Examining a Third Party

If you believe a third person is in possession or control of property in which the judgment debtor has an interest or owes the judgment debtor more than $250, such third person may be ordered to appear for examination by requesting such an order from the court.

An examination order served on a third person creates a one-year lien on the debtor’s interest in property in the third person’s possession or control, provided the property is adequately described in the creditor’s application for the examination order. As stated above, having a lien on such property will allow the creditor to take possession or force a sale of the property to satisfy the judgment.

In addition, it appears that any person with knowledge leading to enforcement of the judgment (e.g., debtor’s bookkeeper, accountant or nondebtor spouse) can be required to testify before the court or a referee in an examination proceeding in the same manner as a trial witness.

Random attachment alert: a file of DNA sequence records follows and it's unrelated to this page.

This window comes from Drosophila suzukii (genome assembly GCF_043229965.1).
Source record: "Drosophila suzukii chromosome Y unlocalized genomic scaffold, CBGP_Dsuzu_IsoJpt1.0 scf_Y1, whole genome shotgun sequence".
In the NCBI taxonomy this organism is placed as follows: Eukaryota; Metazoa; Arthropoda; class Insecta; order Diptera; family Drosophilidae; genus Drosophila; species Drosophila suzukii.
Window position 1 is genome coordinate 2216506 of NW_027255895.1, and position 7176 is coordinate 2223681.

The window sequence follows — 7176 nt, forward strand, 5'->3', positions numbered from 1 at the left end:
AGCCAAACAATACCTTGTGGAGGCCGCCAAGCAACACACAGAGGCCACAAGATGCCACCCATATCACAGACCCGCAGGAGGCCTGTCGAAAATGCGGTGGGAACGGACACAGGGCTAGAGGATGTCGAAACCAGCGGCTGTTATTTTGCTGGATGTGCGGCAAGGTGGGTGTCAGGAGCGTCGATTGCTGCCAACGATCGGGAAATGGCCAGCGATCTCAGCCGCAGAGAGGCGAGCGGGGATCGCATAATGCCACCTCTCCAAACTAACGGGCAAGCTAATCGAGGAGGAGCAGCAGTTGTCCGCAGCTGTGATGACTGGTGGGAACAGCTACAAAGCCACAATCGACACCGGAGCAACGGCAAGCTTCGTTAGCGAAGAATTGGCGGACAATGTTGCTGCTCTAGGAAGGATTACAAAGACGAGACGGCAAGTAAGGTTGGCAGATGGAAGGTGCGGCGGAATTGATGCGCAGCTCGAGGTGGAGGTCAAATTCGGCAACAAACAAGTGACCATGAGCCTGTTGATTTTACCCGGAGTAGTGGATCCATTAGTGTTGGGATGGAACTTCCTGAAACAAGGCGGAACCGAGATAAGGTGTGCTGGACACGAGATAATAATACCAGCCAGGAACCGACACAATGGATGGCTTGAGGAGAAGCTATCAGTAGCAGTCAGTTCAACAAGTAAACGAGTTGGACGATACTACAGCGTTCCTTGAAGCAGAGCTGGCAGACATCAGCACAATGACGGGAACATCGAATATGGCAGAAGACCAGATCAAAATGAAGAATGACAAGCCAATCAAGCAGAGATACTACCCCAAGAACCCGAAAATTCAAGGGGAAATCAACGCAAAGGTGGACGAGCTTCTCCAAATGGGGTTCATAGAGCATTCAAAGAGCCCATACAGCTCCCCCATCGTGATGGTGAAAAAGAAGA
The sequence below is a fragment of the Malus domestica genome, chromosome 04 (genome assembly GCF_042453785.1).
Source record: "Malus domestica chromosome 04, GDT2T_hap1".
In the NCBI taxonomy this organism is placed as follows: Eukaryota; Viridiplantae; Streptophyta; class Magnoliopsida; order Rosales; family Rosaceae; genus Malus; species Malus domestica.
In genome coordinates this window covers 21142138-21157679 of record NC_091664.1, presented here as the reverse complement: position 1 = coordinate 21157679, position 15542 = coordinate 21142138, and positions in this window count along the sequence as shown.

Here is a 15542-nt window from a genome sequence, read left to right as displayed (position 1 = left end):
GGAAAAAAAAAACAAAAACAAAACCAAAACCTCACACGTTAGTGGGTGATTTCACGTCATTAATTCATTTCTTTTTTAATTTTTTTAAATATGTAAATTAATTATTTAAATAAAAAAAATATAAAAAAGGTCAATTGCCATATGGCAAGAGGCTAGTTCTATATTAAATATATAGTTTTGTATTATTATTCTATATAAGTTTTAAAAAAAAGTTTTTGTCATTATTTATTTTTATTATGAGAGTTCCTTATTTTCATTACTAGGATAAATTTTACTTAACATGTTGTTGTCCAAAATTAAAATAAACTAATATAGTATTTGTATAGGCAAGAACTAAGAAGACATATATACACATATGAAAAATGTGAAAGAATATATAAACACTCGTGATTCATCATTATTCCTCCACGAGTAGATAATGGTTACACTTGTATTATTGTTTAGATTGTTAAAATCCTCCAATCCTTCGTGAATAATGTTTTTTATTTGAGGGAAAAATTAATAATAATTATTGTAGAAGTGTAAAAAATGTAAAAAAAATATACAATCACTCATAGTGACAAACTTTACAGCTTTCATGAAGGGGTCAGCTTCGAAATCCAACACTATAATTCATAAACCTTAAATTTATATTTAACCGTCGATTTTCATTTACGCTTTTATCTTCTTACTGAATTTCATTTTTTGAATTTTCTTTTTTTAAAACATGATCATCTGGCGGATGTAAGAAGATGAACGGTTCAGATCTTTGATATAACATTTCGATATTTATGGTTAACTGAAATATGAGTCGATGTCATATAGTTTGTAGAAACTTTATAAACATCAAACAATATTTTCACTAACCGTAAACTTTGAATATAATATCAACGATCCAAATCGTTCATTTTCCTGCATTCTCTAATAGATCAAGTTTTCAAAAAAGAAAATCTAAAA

Now You Know What The Judgment Debtor Has.  How Do You Get It?

Real Property

In order to reach real property (i.e. land and all things attached to it) to satisfy a judgment, you need to create a judgment lien on that property.  A judgment lien on real property is created by recording an abstract of the judgment in the office of the county recorder of the county where the real property is located. An abstract of judgment is a written summary of a judgment that states how much money the losing party (the debtor) owes the person who won the lawsuit (the judgment creditor), the rate of interest to be paid on the judgment amount, any court costs and specific orders the judgment debtor must obey.

It is important to note that mere entry of the judgment does not create a real property lien in California.

If you believe the judgment debtor has real property in more than one county, an abstract of judgment has to be recorded in each of those counties.